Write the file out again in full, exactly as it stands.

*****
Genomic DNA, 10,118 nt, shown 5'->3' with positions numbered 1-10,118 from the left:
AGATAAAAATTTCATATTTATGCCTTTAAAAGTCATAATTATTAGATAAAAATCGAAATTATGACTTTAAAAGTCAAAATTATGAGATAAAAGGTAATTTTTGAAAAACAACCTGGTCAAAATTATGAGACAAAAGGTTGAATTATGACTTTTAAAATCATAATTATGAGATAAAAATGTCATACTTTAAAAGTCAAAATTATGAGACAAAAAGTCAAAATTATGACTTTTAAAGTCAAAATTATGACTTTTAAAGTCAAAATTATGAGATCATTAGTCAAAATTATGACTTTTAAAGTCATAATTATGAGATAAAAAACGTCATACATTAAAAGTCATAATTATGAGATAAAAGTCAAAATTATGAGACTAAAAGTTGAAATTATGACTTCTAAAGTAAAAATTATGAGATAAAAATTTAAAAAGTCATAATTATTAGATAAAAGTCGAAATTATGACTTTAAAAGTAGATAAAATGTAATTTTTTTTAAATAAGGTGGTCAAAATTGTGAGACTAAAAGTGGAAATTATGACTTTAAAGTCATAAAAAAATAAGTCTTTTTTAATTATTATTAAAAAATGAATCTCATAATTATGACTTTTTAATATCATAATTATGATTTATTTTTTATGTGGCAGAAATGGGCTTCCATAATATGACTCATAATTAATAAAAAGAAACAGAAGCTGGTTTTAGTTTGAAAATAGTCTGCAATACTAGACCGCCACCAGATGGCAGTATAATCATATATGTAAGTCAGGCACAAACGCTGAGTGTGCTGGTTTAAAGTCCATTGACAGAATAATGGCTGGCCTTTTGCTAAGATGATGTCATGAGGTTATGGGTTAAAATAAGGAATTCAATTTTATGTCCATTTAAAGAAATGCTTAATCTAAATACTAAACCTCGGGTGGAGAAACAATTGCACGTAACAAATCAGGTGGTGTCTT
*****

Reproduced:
Genomic DNA, 10,118 nt, shown 5'->3' with positions numbered 1-10,118 from the left:
AGATAAAAATTTCATATTTATGCCTTTAAAAGTCATAATTATTAGATAAAAATCGAAATTATGACTTTAAAAGTCAAAATTATGAGATAAAAGGTAATTTTTGAAAAACAACCTGGTCAAAATTATGAGACAAAAGGTTGAATTATGACTTTTAAAATCATAATTATGAGATAAAAATGTCATACTTTAAAAGTCAAAATTATGAGACAAAAAGTCAAAATTATGACTTTTAAAGTCAAAATTATGACTTTTAAAGTCAAAATTATGAGATCATTAGTCAAAATTATGACTTTTAAAGTCATAATTATGAGATAAAAAACGTCATACATTAAAAGTCATAATTATGAGATAAAAGTCAAAATTATGAGACTAAAAGTTGAAATTATGACTTCTAAAGTAAAAATTATGAGATAAAAATTTAAAAAGTCATAATTATTAGATAAAAGTCGAAATTATGACTTTAAAAGTAGATAAAATGTAATTTTTTTTAAATAAGGTGGTCAAAATTGTGAGACTAAAAGTGGAAATTATGACTTTAAAGTCATAAAAAAATAAGTCTTTTTTAATTATTATTAAAAAATGAATCTCATAATTATGACTTTTTAATATCATAATTATGATTTATTTTTTATGTGGCAGAAATGGGCTTCCATAATATGACTCATAATTAATAAAAAGAAACAGAAGCTGGTTTTAGTTTGAAAATAGTCTGCAATACTAGACCGCCACCAGATGGCAGTATAATCATATATGTAAGTCAGGCACAAACGCTGAGTGTGCTGGTTTAAAGTCCATTGACAGAATAATGGCTGGCCTTTTGCTAAGATGATGTCATGAGGTTATGGGTTAAAATAAGGAATTCAATTTTATGTCCATTTAAAGAAATGCTTAATCTAAATACTAAACCTCGGGTGGAGAAACAATTGCACGTAACAAATCAGGTGGTGTCTT